June 12, 2012
Detecting Disasters: Social-Media Scanning Tool Could Lead to Quicker Crisis Response
During natural disasters, emergency officials have increasingly tapped social networks like Twitter and Facebook to deliver information, recruit and deploy volunteers, and manage response and recovery efforts. Analysts in APL's Research and Exploratory Development Department (REDD) have created a tool that may help first responders get an even faster jump on a developing crisis.
The technology automatically detects topics of discussion that seem out of place or anomalous, on social media sites, explains REDD's Jaime Montemayor. "We have observed that these anomalous topics—we call them 'social signals'—often coincide with important events," he says. "For example, our algorithms know very quickly that a natural disaster like a tornado, or a man-made crisis like a bombing, is occurring, simply by identifying unusual patterns in the social signal."
Montemayor, with REDD's Evan Sultanik and Clayton Fink, recently examined thousands of tweets surrounding three incidents that occurred in 2011: the February 22 earthquake in Christchurch, New Zealand; the April 27 tornado in Tuscaloosa, Alabama; and the July 13 bombings in Mumbai.
Fink developed the data-collection algorithms that solved a number of issues, including the messiness of Twitter data, the ambiguity of locations, and the multistage collections to enhance the quality and volume of the data. What they discovered is that an interruption from the norm shows up in posted comments.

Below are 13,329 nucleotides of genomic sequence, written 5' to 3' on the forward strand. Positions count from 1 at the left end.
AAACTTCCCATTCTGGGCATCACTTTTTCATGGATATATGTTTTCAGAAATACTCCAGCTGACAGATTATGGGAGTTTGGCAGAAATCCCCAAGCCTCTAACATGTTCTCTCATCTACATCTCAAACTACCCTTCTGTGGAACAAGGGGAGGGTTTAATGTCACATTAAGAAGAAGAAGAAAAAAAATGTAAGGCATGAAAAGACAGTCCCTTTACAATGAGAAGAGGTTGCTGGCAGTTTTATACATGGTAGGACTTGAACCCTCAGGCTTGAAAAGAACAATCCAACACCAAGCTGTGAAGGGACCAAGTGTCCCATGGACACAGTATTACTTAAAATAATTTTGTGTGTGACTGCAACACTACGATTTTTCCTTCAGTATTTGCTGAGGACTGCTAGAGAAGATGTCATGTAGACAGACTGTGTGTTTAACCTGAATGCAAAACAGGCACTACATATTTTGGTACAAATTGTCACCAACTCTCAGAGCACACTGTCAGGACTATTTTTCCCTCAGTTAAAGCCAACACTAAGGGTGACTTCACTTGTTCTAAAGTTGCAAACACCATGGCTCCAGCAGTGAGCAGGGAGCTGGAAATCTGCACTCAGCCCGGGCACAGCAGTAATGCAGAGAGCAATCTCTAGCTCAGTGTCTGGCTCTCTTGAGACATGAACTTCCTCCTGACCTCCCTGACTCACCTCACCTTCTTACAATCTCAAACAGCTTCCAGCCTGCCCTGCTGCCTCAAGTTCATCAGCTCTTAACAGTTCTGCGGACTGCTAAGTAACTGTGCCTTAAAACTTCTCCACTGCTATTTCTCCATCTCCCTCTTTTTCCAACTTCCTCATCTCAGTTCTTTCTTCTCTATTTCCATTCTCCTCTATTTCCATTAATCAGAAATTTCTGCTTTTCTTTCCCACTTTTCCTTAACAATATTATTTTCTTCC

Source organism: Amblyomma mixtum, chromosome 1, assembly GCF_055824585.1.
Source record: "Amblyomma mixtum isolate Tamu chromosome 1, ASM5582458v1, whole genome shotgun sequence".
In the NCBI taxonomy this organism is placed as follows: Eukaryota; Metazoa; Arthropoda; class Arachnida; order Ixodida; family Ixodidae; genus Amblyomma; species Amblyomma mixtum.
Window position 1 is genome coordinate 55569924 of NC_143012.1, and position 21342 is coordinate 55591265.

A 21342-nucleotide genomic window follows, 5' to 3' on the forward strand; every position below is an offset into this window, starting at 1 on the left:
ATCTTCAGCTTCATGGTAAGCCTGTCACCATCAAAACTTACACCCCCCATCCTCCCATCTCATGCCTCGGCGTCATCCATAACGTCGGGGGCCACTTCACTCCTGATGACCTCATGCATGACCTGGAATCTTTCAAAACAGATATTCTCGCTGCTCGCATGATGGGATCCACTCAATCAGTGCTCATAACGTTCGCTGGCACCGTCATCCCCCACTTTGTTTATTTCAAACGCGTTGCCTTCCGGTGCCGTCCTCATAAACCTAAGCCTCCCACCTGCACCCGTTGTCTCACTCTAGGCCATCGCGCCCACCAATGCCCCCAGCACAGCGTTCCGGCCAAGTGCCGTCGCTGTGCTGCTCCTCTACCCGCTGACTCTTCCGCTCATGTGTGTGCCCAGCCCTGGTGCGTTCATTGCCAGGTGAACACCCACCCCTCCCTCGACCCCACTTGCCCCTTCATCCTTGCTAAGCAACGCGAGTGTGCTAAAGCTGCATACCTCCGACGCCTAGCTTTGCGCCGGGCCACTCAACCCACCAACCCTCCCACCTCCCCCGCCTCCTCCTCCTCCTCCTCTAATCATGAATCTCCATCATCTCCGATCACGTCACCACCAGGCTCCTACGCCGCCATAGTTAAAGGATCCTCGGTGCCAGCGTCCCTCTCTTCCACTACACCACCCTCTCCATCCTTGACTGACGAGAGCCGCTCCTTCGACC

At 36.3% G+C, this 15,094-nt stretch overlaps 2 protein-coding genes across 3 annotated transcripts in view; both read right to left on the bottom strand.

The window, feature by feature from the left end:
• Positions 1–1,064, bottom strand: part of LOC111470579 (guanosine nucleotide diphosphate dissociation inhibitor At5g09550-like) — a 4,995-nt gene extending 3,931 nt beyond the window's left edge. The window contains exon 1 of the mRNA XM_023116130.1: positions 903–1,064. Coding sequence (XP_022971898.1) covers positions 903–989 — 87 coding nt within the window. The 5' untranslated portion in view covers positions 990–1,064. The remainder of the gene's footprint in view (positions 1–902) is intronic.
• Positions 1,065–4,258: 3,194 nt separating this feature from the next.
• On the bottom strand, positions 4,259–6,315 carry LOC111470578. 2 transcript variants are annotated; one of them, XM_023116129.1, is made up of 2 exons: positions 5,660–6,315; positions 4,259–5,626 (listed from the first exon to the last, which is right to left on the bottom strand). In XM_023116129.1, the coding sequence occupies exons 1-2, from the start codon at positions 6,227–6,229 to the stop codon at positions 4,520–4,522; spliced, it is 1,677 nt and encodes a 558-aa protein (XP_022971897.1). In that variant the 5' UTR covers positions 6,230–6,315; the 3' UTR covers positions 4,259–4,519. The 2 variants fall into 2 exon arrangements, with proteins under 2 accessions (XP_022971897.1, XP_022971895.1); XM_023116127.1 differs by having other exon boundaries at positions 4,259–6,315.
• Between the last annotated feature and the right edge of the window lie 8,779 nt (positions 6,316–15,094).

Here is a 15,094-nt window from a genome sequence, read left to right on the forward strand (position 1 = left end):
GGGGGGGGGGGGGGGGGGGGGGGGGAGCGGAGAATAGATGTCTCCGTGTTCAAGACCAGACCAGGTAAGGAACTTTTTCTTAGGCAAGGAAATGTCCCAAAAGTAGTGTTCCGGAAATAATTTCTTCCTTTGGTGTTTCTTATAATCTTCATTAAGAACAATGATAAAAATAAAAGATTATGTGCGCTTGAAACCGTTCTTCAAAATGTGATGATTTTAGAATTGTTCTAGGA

Expressions on Twitter tend to follow "natural" rhythms, Sultanik explains. "The rhythm can reflect the day–night cycles, or the exuberant utterances before, during, and after sporting events. When an unexpected event occurs in the midst of these natural rhythms in the physical world, some expressions [terms] will appear and flow counter to everything else."
This is data mining with a unique twist, Montemayor says. "The traditional approach to solving these types of detection and data-mining problems is to analyze the semantic content of the text—that is, having the computer try and figure out what the humans are saying," he explains. "Our approach is novel in that we are not looking at the meanings of words; instead, we are just looking at the frequencies of their usage. It turns out that, with enough data, the frequencies of usage alone are enough to detect which words are being used abnormally, and in what combinations. The fact that we do not use meanings has the added benefit of allowing this method to work with any language."
The team happened upon the project while working on an independent research and development effort on the spread of rumors in social media. "We know from the literature that one way people make sense of events is through the generation and spread of rumors, and we wanted to develop algorithms and visual analytic workflows that could capture and identify rumors," Montemayor says. "By accident, we discovered another 'signal' that was occurring at the same time as natural disasters. We quickly saw applicability to emergency management applications."
Beyond security and relief efforts, the software has potential commercial applications as well. "Our algorithms can also be used to track brands and identities," Montemayor says. "For example, our tool could detect emergent, negative rumors about a targeted commercial product."